At the recent CIGRE Grid of the Future in Reston, VA a team of engineers from PJM, AEP Transmission and LineVision were awarded the top prize in the Next Generation Network paper competition. The paper documented results from a research agreement to explore the potential economic impacts of Dynamic Line Ratings (DLR) on a highly congested line in the PJM footprint. This project was made possible through research funding and project oversight by the U.S. Department of Energy and Oak Ridge National Laboratory.
The initial step in the project was field testing LineVision’s non-contact DLR monitoring system on AEP’s Cook-Olive 345kV line. Testing revealed that DLR can provide significant additional capacity as compared to a static or ambient adjusted rating for overhead transmission lines. This confirms a trend generally seen across the U.S. electric grid when DLR is applied to transmission assets.
The team then set out to determine what economic impact a DLR system could have on a highly congested line in PJM. LineVision’s CTO, Dr. Nathan Pinney, calculated back-casted ratings for the target line using historical NOAA weather data. Interpolating the weather data for multiple locations along the line’s varying headings and paths, he calculated one year of historical Dynamic Line Ratings, always utilizing the lowest rating for use in the simulation to ensure conservatism. When compared to the ambient adjusted ratings that were used in operations, the historical ratings showed that there was additional capacity on the target line more than 94 percent of the time!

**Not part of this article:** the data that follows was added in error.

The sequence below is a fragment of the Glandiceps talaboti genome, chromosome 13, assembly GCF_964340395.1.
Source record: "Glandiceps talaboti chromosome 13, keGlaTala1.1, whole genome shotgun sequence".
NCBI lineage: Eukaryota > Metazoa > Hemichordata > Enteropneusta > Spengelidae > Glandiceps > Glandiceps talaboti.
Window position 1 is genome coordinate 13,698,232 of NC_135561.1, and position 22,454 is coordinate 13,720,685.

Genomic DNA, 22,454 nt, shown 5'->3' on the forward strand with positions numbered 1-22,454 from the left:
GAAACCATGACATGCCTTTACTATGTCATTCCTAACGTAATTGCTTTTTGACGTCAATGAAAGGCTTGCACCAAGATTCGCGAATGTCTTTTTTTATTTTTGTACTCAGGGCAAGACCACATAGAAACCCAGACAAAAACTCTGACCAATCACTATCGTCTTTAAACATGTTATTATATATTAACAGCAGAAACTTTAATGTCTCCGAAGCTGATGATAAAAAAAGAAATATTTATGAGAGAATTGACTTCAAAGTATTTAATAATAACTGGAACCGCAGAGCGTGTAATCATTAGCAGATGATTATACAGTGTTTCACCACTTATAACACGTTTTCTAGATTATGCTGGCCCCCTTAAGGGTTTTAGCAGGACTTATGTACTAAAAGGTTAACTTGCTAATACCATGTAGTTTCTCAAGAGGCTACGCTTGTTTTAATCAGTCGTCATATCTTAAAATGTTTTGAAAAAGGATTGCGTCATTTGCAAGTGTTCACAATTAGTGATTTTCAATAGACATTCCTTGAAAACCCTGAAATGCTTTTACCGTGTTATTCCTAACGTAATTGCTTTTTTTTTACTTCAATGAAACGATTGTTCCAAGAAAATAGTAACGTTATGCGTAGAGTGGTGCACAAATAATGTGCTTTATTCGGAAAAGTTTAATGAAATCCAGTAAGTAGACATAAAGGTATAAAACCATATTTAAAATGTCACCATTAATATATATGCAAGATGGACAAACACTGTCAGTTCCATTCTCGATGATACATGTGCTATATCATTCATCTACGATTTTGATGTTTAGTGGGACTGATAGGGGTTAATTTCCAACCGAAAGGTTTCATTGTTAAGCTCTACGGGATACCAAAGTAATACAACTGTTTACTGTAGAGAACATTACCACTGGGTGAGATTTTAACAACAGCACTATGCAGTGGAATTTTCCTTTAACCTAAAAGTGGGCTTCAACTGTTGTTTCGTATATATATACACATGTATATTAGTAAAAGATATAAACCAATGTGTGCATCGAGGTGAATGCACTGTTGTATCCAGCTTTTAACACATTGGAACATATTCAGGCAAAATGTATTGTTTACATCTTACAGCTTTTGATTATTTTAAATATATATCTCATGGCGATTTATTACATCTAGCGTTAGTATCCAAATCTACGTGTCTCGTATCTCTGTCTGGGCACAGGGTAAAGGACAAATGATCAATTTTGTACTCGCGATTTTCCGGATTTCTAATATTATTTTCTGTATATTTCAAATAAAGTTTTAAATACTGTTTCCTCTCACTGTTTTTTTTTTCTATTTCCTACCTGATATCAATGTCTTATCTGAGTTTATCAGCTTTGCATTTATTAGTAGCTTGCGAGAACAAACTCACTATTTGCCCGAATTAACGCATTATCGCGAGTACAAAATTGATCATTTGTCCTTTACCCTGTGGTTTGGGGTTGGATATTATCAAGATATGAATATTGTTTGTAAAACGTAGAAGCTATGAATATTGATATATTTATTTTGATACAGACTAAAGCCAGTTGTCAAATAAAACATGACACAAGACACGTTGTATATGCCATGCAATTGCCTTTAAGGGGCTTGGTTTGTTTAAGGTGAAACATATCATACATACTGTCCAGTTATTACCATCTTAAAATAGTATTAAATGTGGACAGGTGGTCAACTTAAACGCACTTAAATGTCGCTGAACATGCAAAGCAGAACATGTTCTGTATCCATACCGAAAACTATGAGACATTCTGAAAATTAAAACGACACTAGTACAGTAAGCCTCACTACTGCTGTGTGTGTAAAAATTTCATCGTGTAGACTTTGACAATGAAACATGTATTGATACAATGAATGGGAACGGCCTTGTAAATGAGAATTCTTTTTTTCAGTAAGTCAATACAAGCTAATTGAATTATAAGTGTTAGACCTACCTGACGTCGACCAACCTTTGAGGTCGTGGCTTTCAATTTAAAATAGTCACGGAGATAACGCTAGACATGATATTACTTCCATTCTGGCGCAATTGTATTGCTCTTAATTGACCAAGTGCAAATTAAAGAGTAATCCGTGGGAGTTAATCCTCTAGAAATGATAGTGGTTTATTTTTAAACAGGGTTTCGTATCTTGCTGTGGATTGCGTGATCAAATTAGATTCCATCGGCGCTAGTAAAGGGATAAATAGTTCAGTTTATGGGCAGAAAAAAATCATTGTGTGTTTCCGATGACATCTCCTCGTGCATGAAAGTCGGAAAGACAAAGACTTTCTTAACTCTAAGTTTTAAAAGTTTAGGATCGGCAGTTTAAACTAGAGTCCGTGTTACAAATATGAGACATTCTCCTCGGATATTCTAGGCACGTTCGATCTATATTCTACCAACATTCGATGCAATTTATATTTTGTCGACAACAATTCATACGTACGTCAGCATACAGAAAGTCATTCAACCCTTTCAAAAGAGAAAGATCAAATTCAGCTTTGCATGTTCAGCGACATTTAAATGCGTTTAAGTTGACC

PJM engineers Shaun Murphy and Nicolae Dumitriu then utilized the historical ratings in a PROMOD Market Efficiency base-case software simulation and compared the DLR case simulation results to a base case that used the line’s standard winter and summer ratings.
The simulation showed that over the course of one year congestion payments could have been reduced by a net of over $4 million dollars! “The results show the great potential for DLR systems to act as a tool for better congestion management,” said PJM’s Shaun Murphy. He noted, “if we can replace our assumptions with a temperature measurement, we can ensure reliability and reduce congestion costs.”
Murphy presented the paper’s contents at the CIGRE Grid of the Future 2018 conference as a part of the NGN Paper Competition.Back to Blog